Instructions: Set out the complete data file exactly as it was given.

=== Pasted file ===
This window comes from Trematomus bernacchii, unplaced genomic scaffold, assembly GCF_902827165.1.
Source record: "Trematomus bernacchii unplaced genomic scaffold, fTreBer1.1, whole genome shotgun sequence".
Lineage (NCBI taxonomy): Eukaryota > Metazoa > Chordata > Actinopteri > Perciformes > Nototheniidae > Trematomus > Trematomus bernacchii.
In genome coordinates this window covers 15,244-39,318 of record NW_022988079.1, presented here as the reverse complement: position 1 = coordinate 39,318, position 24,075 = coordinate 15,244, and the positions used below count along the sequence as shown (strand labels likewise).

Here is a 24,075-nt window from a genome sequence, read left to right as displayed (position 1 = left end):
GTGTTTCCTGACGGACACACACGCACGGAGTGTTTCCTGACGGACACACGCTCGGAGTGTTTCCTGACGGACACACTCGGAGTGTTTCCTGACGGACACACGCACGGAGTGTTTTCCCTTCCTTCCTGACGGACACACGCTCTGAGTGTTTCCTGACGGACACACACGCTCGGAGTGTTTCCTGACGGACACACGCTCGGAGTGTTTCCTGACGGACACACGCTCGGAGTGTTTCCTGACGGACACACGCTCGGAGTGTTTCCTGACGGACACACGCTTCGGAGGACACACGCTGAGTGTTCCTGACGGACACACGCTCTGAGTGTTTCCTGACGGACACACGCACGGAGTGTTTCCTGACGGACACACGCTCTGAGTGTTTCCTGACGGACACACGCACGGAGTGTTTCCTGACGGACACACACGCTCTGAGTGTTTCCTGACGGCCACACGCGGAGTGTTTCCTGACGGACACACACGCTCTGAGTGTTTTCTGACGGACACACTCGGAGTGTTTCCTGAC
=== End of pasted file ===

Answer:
This window comes from Trematomus bernacchii, unplaced genomic scaffold, assembly GCF_902827165.1.
Source record: "Trematomus bernacchii unplaced genomic scaffold, fTreBer1.1, whole genome shotgun sequence".
Lineage (NCBI taxonomy): Eukaryota > Metazoa > Chordata > Actinopteri > Perciformes > Nototheniidae > Trematomus > Trematomus bernacchii.
In genome coordinates this window covers 15,244-39,318 of record NW_022988079.1, presented here as the reverse complement: position 1 = coordinate 39,318, position 24,075 = coordinate 15,244, and the positions used below count along the sequence as shown (strand labels likewise).

Here is a 24,075-nt window from a genome sequence, read left to right as displayed (position 1 = left end):
GTGTTTCCTGACGGACACACACGCACGGAGTGTTTCCTGACGGACACACGCTCGGAGTGTTTCCTGACGGACACACTCGGAGTGTTTCCTGACGGACACACGCACGGAGTGTTTTCCCTTCCTTCCTGACGGACACACGCTCTGAGTGTTTCCTGACGGACACACACGCTCGGAGTGTTTCCTGACGGACACACGCTCGGAGTGTTTCCTGACGGACACACGCTCGGAGTGTTTCCTGACGGACACACGCTCGGAGTGTTTCCTGACGGACACACGCTTCGGAGGACACACGCTGAGTGTTCCTGACGGACACACGCTCTGAGTGTTTCCTGACGGACACACGCACGGAGTGTTTCCTGACGGACACACGCTCTGAGTGTTTCCTGACGGACACACGCACGGAGTGTTTCCTGACGGACACACACGCTCTGAGTGTTTCCTGACGGCCACACGCGGAGTGTTTCCTGACGGACACACACGCTCTGAGTGTTTTCTGACGGACACACTCGGAGTGTTTCCTGAC